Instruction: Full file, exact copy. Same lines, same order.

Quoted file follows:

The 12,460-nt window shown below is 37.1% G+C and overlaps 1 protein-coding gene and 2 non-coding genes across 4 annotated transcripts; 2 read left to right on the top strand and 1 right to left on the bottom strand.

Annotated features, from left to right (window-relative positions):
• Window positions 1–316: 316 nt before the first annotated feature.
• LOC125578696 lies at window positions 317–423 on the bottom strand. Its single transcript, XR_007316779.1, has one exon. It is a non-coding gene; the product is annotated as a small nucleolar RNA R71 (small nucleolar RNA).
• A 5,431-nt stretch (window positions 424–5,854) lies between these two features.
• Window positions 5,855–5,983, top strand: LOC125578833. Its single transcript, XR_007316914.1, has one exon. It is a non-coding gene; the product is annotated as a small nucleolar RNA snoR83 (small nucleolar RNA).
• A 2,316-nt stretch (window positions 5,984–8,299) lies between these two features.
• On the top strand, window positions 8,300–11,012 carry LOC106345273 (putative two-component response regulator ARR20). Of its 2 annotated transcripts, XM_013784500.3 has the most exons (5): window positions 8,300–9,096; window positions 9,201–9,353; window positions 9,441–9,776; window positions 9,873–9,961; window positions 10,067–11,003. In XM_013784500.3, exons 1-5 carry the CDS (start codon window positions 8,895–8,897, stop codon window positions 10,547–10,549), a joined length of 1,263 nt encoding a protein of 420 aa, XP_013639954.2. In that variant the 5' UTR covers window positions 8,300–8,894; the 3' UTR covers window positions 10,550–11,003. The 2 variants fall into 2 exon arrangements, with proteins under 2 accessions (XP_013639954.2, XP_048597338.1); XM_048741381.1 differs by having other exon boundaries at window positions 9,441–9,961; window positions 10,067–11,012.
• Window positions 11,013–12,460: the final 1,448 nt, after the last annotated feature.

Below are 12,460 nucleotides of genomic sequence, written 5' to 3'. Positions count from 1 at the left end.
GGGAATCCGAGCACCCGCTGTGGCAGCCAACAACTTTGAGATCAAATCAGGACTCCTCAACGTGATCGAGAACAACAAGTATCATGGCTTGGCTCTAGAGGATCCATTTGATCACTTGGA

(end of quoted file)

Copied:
The 12,460-nt window shown below is 37.1% G+C and overlaps 1 protein-coding gene and 2 non-coding genes across 4 annotated transcripts; 2 read left to right on the top strand and 1 right to left on the bottom strand.

Annotated features, from left to right (window-relative positions):
• Window positions 1–316: 316 nt before the first annotated feature.
• LOC125578696 lies at window positions 317–423 on the bottom strand. Its single transcript, XR_007316779.1, has one exon. It is a non-coding gene; the product is annotated as a small nucleolar RNA R71 (small nucleolar RNA).
• A 5,431-nt stretch (window positions 424–5,854) lies between these two features.
• Window positions 5,855–5,983, top strand: LOC125578833. Its single transcript, XR_007316914.1, has one exon. It is a non-coding gene; the product is annotated as a small nucleolar RNA snoR83 (small nucleolar RNA).
• A 2,316-nt stretch (window positions 5,984–8,299) lies between these two features.
• On the top strand, window positions 8,300–11,012 carry LOC106345273 (putative two-component response regulator ARR20). Of its 2 annotated transcripts, XM_013784500.3 has the most exons (5): window positions 8,300–9,096; window positions 9,201–9,353; window positions 9,441–9,776; window positions 9,873–9,961; window positions 10,067–11,003. In XM_013784500.3, exons 1-5 carry the CDS (start codon window positions 8,895–8,897, stop codon window positions 10,547–10,549), a joined length of 1,263 nt encoding a protein of 420 aa, XP_013639954.2. In that variant the 5' UTR covers window positions 8,300–8,894; the 3' UTR covers window positions 10,550–11,003. The 2 variants fall into 2 exon arrangements, with proteins under 2 accessions (XP_013639954.2, XP_048597338.1); XM_048741381.1 differs by having other exon boundaries at window positions 9,441–9,961; window positions 10,067–11,012.
• Window positions 11,013–12,460: the final 1,448 nt, after the last annotated feature.

Below are 12,460 nucleotides of genomic sequence, written 5' to 3'. Positions count from 1 at the left end.
GGGAATCCGAGCACCCGCTGTGGCAGCCAACAACTTTGAGATCAAATCAGGACTCCTCAACGTGATCGAGAACAACAAGTATCATGGCTTGGCTCTAGAGGATCCATTTGATCACTTGGA